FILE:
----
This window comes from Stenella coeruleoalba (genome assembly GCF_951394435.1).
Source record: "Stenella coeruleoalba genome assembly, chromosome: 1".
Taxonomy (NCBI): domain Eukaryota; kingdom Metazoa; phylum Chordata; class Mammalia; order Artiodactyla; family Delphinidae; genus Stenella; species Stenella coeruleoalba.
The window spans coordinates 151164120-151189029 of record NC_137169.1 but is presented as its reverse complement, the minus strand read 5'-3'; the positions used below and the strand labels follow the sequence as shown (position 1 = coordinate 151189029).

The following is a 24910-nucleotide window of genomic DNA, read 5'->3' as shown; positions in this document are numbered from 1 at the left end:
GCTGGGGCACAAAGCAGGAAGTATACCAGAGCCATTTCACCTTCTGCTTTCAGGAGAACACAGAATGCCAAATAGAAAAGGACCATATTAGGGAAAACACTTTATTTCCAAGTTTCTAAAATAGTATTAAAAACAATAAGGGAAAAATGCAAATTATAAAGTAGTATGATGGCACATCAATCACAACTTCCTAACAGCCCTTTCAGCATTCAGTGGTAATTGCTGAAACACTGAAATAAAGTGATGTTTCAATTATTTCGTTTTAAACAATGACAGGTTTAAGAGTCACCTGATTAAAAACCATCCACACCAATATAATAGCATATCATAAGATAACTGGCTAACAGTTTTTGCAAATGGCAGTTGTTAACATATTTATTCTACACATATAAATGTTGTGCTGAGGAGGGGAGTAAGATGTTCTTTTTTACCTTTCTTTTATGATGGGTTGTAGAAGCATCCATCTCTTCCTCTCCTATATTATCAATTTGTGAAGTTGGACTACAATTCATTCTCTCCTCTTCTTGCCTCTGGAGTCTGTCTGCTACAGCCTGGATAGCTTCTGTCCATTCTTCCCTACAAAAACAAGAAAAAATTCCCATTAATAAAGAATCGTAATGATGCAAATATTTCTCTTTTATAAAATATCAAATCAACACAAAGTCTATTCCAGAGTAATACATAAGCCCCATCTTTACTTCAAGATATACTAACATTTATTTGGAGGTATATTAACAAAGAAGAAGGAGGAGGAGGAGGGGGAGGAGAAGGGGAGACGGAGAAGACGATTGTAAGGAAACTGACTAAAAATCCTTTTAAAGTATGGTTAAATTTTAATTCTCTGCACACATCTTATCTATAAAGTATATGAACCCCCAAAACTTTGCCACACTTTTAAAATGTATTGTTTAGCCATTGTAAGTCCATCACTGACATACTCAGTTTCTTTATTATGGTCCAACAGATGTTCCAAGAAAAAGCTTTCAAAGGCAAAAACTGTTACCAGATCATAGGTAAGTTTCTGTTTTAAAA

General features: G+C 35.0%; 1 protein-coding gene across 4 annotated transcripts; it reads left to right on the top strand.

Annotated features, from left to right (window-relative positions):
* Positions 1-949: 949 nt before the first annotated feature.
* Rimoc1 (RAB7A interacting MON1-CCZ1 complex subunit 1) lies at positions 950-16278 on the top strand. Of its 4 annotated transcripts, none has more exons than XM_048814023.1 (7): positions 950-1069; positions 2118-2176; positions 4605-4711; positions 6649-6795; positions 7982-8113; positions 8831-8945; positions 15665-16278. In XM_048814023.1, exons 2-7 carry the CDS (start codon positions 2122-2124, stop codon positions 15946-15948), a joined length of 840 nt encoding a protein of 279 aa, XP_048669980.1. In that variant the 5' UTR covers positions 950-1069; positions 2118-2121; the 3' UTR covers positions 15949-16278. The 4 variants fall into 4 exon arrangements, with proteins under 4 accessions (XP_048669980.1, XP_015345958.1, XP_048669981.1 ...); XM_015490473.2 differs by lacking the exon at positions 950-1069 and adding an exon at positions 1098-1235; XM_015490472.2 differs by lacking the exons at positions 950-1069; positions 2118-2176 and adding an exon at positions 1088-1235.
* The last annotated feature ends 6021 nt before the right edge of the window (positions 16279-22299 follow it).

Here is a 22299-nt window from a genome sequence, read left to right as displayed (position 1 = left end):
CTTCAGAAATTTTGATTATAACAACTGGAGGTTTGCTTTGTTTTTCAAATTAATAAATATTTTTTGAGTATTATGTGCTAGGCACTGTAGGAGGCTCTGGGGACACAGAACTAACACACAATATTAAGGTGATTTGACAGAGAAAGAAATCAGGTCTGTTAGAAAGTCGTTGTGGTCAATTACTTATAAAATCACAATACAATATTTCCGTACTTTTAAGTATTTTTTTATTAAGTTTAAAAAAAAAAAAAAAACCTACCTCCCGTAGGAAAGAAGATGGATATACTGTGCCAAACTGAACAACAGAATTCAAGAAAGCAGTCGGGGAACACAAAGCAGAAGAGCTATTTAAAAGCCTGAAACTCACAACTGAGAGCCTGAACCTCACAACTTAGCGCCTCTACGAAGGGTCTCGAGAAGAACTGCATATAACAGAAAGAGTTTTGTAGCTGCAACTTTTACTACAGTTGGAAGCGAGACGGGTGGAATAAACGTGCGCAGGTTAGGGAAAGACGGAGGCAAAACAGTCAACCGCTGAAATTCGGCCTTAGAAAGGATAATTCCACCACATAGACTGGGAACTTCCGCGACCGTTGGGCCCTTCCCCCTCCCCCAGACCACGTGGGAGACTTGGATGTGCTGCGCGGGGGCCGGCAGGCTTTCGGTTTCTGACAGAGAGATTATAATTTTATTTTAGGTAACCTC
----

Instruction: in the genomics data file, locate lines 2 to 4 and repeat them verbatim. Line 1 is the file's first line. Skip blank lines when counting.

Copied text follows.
Source record: "Stenella coeruleoalba genome assembly, chromosome: 1".
Taxonomy (NCBI): domain Eukaryota; kingdom Metazoa; phylum Chordata; class Mammalia; order Artiodactyla; family Delphinidae; genus Stenella; species Stenella coeruleoalba.
The window spans coordinates 151164120-151189029 of record NC_137169.1 but is presented as its reverse complement, the minus strand read 5'-3'; the positions used below and the strand labels follow the sequence as shown (position 1 = coordinate 151189029).